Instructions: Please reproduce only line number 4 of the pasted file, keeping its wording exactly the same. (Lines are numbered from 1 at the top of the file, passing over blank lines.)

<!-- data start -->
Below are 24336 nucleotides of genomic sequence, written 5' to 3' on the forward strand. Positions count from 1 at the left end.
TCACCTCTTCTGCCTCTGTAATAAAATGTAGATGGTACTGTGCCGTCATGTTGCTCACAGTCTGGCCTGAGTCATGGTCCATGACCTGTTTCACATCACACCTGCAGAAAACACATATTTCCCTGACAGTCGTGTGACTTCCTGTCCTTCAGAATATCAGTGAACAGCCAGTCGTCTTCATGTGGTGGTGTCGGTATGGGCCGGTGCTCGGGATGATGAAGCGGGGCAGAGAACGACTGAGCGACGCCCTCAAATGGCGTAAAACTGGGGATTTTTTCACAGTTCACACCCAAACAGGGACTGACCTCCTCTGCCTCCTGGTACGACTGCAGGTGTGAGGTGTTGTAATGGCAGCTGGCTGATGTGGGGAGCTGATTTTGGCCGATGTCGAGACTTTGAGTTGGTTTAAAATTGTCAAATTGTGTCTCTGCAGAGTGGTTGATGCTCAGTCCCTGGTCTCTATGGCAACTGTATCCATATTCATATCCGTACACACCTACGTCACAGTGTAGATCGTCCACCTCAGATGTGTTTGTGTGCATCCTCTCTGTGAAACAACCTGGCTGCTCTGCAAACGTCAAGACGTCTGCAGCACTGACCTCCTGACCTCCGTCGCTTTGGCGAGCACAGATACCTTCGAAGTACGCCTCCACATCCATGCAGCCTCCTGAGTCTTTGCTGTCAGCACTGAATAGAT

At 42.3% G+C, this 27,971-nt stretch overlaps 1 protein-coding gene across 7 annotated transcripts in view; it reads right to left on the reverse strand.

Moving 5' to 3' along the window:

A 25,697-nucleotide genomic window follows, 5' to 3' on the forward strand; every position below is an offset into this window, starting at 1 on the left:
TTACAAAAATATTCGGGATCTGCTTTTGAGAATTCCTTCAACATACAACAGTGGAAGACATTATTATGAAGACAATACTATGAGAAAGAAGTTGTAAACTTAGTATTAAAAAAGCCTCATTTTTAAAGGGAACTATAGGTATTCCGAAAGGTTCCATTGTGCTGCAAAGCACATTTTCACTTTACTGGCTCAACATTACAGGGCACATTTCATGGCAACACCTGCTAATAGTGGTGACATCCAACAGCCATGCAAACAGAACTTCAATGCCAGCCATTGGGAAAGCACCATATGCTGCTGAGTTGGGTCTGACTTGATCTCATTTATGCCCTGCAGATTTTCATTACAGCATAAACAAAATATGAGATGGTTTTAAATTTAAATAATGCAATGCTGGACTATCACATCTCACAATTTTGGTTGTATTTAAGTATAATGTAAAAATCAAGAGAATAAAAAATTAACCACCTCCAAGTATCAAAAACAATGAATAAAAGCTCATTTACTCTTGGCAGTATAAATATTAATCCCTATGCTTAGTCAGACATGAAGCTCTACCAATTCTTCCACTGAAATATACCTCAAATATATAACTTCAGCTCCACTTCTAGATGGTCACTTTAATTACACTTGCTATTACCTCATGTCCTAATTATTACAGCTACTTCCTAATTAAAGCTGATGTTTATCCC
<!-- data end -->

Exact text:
Moving 5' to 3' along the window: